As of January 30, 2010, we were in compliance with all of our covenants related to our outstanding debt. On June 24, 2009, we amended and restated the credit agreement for our $2.1 billion secured revolving credit facility, which extended the maturity date on a portion of the facility and amended certain other provisions. As amended, the facility was bifurcated into two tranches, $517 million of which matures on July 21, 2010 with the remainder maturing on May 21, 2012 for a total credit availability of $2,148 million. Borrowings under this credit facility are secured by tangible and intangible assets of Toys “R” Us – Delaware, Inc. (“Toys – Delaware”), subject to specific exclusions stated in the credit agreement. Availability is determined pursuant to a borrowing base, consisting of specified percentages of eligible inventory and eligible credit card receivables less any applicable availability reserves. At January 30, 2010, we had no outstanding borrowings, a total of $109 million of outstanding letters of credit and had excess availability of $874 million. This amount is also subject to a minimum availability covenant, which was $125 million at January 30, 2010, with remaining availability of $749 million in excess of the covenant. Refer to Note 2 entitled “LONG-TERM DEBT” for further details regarding the borrowing base calculation.

Toys – Japan has a credit agreement with a syndicate of financial institutions, which established two unsecured loan commitment lines of credit (“Tranche 1” and “Tranche 2”). Under the agreement, Tranche 1 is available in amounts of up to ¥20 billion ($222 million at January 30, 2010), and expires in fiscal 2011. At January 30, 2010, we had no outstanding debt under Tranche 1 with $222 million of availability. On March 30, 2009, Toys – Japan refinanced Tranche 2 resulting in amounts of up to ¥12.6 billion ($140 million at January 30, 2010), expiring in fiscal 2010. At January 30, 2010, we had no outstanding debt under Tranche 2 with $140 million of availability. This agreement contains covenants, including, among other things, covenants that require Toys – Japan to maintain a certain minimum level of net assets and profitability during the agreement terms. The agreement also restricts us from reducing our ownership percentage in Toys – Japan.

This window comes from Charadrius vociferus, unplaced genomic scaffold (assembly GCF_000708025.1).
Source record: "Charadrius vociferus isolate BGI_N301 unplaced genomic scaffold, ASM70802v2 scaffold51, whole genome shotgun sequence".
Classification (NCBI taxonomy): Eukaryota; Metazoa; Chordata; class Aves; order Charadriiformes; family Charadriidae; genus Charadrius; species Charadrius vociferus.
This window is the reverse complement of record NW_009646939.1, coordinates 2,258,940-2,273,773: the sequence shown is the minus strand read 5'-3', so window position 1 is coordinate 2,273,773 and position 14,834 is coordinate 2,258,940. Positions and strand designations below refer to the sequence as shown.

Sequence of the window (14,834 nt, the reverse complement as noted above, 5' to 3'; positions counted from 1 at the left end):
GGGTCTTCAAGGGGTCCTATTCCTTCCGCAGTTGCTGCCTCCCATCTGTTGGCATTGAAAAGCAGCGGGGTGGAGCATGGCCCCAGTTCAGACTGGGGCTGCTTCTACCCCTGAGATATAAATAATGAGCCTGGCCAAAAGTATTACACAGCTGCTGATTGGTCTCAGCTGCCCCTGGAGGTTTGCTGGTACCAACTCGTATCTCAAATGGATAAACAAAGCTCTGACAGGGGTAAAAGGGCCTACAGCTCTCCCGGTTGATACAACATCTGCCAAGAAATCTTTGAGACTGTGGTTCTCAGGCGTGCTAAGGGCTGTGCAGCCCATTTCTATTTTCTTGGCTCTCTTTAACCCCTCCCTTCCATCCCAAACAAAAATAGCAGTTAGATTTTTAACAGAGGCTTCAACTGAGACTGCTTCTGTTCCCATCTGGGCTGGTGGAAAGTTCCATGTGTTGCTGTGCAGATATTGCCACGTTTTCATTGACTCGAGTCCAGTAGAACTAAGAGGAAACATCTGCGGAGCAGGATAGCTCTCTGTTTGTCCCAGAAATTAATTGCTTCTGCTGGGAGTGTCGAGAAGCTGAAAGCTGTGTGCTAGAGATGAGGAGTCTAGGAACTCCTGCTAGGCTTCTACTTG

On February 26, 2010, Toys – Japan entered into an agreement with a syndicate of financial institutions to refinance Tranche 2. As a result, Tranche 2 will be available on March 29, 2010 in amounts of up to ¥13.0 billion ($146 million at February 26, 2010), expiring on March 28, 2011.